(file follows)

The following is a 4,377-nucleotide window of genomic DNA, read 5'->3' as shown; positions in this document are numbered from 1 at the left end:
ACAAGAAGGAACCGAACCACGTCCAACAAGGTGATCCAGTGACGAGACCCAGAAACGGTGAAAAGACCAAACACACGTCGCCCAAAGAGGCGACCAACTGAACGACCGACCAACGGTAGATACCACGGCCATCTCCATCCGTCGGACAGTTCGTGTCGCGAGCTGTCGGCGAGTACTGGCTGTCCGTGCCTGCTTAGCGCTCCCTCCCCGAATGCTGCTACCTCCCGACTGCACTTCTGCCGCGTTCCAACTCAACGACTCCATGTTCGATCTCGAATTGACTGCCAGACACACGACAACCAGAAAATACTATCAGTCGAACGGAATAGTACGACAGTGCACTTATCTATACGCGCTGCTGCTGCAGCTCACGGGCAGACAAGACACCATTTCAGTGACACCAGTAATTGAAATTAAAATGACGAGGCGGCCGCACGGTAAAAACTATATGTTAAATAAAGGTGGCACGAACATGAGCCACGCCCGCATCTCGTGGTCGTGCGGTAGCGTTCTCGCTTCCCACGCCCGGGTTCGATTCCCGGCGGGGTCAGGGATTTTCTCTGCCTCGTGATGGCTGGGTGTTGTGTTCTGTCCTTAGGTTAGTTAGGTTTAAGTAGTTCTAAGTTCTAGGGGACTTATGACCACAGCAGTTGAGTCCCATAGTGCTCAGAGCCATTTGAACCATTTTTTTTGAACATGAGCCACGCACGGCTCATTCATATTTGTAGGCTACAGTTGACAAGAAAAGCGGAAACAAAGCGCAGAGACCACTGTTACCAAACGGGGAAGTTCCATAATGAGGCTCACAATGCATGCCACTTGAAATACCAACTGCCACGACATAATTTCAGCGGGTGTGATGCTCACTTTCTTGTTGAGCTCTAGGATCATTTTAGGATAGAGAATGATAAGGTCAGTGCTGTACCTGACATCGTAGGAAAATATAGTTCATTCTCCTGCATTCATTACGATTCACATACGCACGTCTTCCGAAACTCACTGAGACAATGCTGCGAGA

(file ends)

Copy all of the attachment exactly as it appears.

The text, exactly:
The following is a 4,377-nucleotide window of genomic DNA, read 5'->3' as shown; positions in this document are numbered from 1 at the left end:
ACAAGAAGGAACCGAACCACGTCCAACAAGGTGATCCAGTGACGAGACCCAGAAACGGTGAAAAGACCAAACACACGTCGCCCAAAGAGGCGACCAACTGAACGACCGACCAACGGTAGATACCACGGCCATCTCCATCCGTCGGACAGTTCGTGTCGCGAGCTGTCGGCGAGTACTGGCTGTCCGTGCCTGCTTAGCGCTCCCTCCCCGAATGCTGCTACCTCCCGACTGCACTTCTGCCGCGTTCCAACTCAACGACTCCATGTTCGATCTCGAATTGACTGCCAGACACACGACAACCAGAAAATACTATCAGTCGAACGGAATAGTACGACAGTGCACTTATCTATACGCGCTGCTGCTGCAGCTCACGGGCAGACAAGACACCATTTCAGTGACACCAGTAATTGAAATTAAAATGACGAGGCGGCCGCACGGTAAAAACTATATGTTAAATAAAGGTGGCACGAACATGAGCCACGCCCGCATCTCGTGGTCGTGCGGTAGCGTTCTCGCTTCCCACGCCCGGGTTCGATTCCCGGCGGGGTCAGGGATTTTCTCTGCCTCGTGATGGCTGGGTGTTGTGTTCTGTCCTTAGGTTAGTTAGGTTTAAGTAGTTCTAAGTTCTAGGGGACTTATGACCACAGCAGTTGAGTCCCATAGTGCTCAGAGCCATTTGAACCATTTTTTTTGAACATGAGCCACGCACGGCTCATTCATATTTGTAGGCTACAGTTGACAAGAAAAGCGGAAACAAAGCGCAGAGACCACTGTTACCAAACGGGGAAGTTCCATAATGAGGCTCACAATGCATGCCACTTGAAATACCAACTGCCACGACATAATTTCAGCGGGTGTGATGCTCACTTTCTTGTTGAGCTCTAGGATCATTTTAGGATAGAGAATGATAAGGTCAGTGCTGTACCTGACATCGTAGGAAAATATAGTTCATTCTCCTGCATTCATTACGATTCACATACGCACGTCTTCCGAAACTCACTGAGACAATGCTGCGAGA